ECB 'could play bigger role'in crisis
The ECB could play a bigger role in fighting the euro zone sovereign debt crisis through rate cuts, bond purchases and further liquidity provision, the IMF said today in report on the single currency region.
The IMF also said the ECB, which is legally barred from financing governments, could be given full lender-of-last-resort functions, to help break the vicious circle of highly indebted governments borrowing from banks which in turn become vulnerable due to the risk associated with the bonds.
"The ECB can provide further defences against an escalation of the crisis," the IMF report said.
In a separate review of public finances in the EU, the European Commission said that, despite difficult economic times in the region, the pressure to continue with fiscal consolidation measures will be maintained and member states will continue to close their deficits into 2013.
There is “little scope” for some states to ease fiscal tightening, the report said, due to sizeable deficits.
For the EU as a whole, the deficit is expected to fall to 3.8 per cent of gross domestic product (GDP) this year, before slipping to 3.4 per cent in 2013.
Ireland’s budget deficit was the highest in the euro area at 13 per cent of GDP, the report said. In total, 21 member states are still subject to the Excessive Debt Procedure, although Germany and Bulgaria managed to reduce debt to below the 3 per cent limit in what it said was a “sustainable” manner.
The commission also notes default for Ireland’s local government, or county and city councils, is “possible”, but it would most likely be bailed out by the Government.
In an assessment that essentially put it at odds with the IMF, the report notes while economic growth across the EU was a concern and posed a challenge, plans for consolidation based on spending cuts would be more durable
“The need to restore the credibility in the public finances and the danger posed by large deficits and debts are obvious and even more so now that growth prospects are looking weak again,” the report said.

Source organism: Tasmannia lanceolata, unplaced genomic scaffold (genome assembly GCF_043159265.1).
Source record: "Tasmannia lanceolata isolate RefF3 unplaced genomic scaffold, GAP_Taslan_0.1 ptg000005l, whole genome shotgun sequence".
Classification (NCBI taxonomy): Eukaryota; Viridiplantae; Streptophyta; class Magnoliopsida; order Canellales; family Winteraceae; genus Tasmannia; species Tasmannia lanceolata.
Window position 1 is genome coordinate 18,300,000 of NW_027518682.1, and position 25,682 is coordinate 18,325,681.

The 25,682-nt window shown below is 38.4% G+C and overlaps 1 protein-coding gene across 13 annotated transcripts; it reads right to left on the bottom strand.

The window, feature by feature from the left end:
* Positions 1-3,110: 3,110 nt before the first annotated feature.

“However, while weak growth causes larger deficits, the effect of consolidation on growth must also be taken into account. As a country consolidates, in the short-term aggregate demand falls and this has a negative impact on growth before the positive impacts from reduced interest payments and reduced taxation kicks in.”
For its part, the IMF said the ECB could further lower borrowing costs, which are currently at a record low of 0.75 per cent, because the economy was weak and inflation risks small.
The bank could try quantitative easing (QE) with "sizable" sovereign bond purchases, possibly preannounced over a given period of time, the IMF said.
"Buying a representative portfolio of long-term government bonds ‑ for example, defined equitably across the euro area by GDP weights ‑ would also provide a measure of added stability to stressed sovereign markets," the IMF said.
"However, QE would likely also contribute to lower yields in already 'low yield' countries, including Germany," it said.
The ECB could also embark on further sovereign bond purchases of countries that are under market stress ‑ its Securities Market Programme (SMP)."A well-communicated re-activation of SMP purchases would likely carry strong signalling effects which might mitigate the need for very large purchases. The benefits from lower yields would also ease collateral constraints on official and interbank lending facilities," the IMF said.
Another way to ease market tensions was to launch another Long-Term Refinancing Operation (LTRO) ‑ cheap, long-term lending by the ECB to banks that ensures they remain liquid despite the frozen interbank lending market. "This could encompass additional multi-year LTRO facilities, coupled with adjusted collateral requirements, if needed, the report said ‑ including a broadened collateral base and/or a lowering of haircuts ‑ to address localised shortages.”
"The associated credit risk to the ECB would be manageable in view of its strong balance sheet and high levels of capital provisioning. Nevertheless, one of the disadvantages of the LTRO facility is that it tends to strengthen sovereign-bank links."
The IMF says a priority for the euro zone is to create a banking union, which would entail a common euro zone bank supervisor, as well as a common deposit guarantee scheme and bank resolution fund.
Euro zone leaders agreed the ECB would play the role of the supervisor, but the IMF suggested the bank should also play a role in the bank deposit guarantee scheme, which, while financed from a levy on banks, should have access to an ECB credit line.
Additional reporting: Reuters